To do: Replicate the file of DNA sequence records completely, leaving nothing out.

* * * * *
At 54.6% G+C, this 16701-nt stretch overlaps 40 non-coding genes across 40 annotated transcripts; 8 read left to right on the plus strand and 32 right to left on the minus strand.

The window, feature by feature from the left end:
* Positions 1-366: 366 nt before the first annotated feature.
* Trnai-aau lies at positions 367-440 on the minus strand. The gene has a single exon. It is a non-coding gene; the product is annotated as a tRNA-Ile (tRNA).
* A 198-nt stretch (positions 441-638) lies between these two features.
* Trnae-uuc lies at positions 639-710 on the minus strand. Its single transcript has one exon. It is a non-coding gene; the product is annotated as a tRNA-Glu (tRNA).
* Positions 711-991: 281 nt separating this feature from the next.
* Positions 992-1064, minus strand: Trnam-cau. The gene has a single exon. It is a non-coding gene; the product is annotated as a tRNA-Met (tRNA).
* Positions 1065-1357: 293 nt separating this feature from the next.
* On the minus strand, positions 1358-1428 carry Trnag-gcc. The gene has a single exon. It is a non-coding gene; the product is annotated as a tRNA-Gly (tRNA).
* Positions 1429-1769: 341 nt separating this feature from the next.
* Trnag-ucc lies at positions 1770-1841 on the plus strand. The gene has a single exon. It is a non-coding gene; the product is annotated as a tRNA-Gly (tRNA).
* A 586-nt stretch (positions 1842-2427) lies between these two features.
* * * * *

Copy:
At 54.6% G+C, this 16701-nt stretch overlaps 40 non-coding genes across 40 annotated transcripts; 8 read left to right on the plus strand and 32 right to left on the minus strand.

The window, feature by feature from the left end:
* Positions 1-366: 366 nt before the first annotated feature.
* Trnai-aau lies at positions 367-440 on the minus strand. The gene has a single exon. It is a non-coding gene; the product is annotated as a tRNA-Ile (tRNA).
* A 198-nt stretch (positions 441-638) lies between these two features.
* Trnae-uuc lies at positions 639-710 on the minus strand. Its single transcript has one exon. It is a non-coding gene; the product is annotated as a tRNA-Glu (tRNA).
* Positions 711-991: 281 nt separating this feature from the next.
* Positions 992-1064, minus strand: Trnam-cau. The gene has a single exon. It is a non-coding gene; the product is annotated as a tRNA-Met (tRNA).
* Positions 1065-1357: 293 nt separating this feature from the next.
* On the minus strand, positions 1358-1428 carry Trnag-gcc. The gene has a single exon. It is a non-coding gene; the product is annotated as a tRNA-Gly (tRNA).
* Positions 1429-1769: 341 nt separating this feature from the next.
* Trnag-ucc lies at positions 1770-1841 on the plus strand. The gene has a single exon. It is a non-coding gene; the product is annotated as a tRNA-Gly (tRNA).
* A 586-nt stretch (positions 1842-2427) lies between these two features.